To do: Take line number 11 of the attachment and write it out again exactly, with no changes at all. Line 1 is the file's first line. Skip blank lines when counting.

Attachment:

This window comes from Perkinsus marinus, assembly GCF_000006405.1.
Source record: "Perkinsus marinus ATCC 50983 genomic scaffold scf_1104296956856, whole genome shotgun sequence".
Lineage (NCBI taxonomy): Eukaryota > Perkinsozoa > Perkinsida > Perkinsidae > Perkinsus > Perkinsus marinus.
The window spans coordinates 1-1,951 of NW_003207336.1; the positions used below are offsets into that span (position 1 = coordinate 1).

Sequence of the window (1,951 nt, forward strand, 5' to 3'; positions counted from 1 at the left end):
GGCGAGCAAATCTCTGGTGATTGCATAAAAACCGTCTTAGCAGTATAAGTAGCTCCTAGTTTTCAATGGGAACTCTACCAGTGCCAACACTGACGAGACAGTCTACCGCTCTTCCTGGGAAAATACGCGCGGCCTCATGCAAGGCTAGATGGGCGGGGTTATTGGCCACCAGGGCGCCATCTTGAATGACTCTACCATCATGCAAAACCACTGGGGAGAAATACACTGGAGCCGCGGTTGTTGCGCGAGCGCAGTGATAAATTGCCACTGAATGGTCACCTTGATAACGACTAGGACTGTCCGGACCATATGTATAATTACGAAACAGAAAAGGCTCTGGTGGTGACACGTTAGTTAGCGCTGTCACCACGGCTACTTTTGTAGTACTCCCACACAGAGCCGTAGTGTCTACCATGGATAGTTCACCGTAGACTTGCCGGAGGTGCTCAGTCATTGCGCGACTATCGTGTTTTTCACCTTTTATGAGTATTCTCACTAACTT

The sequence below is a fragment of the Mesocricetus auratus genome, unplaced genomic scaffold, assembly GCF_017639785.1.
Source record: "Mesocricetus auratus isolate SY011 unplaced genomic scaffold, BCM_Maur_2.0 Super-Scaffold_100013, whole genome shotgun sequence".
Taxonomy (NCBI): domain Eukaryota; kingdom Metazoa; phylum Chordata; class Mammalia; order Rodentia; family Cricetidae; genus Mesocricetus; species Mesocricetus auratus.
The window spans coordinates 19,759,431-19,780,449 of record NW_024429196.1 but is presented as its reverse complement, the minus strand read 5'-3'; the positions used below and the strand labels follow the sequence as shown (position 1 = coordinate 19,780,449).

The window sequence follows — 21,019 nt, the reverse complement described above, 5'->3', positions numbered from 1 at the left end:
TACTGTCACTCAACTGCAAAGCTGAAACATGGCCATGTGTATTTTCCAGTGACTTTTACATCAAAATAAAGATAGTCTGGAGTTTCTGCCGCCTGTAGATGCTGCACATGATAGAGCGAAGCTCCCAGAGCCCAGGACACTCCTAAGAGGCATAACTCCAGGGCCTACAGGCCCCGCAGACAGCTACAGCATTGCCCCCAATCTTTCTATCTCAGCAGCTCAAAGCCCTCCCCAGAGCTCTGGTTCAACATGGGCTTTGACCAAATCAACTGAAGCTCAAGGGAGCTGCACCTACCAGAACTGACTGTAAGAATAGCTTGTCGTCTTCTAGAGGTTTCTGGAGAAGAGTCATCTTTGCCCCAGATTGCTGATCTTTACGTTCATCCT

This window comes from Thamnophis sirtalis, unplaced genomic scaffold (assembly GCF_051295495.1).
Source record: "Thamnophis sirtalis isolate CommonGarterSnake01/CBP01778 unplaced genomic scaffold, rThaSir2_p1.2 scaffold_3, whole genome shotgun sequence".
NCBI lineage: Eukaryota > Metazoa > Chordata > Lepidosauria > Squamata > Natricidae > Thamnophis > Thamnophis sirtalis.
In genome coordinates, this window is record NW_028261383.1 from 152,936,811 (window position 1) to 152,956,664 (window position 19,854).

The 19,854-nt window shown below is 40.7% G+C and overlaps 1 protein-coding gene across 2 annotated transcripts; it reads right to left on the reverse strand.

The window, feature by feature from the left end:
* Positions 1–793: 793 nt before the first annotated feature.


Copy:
The window sequence follows — 21,019 nt, the reverse complement described above, 5'->3', positions numbered from 1 at the left end: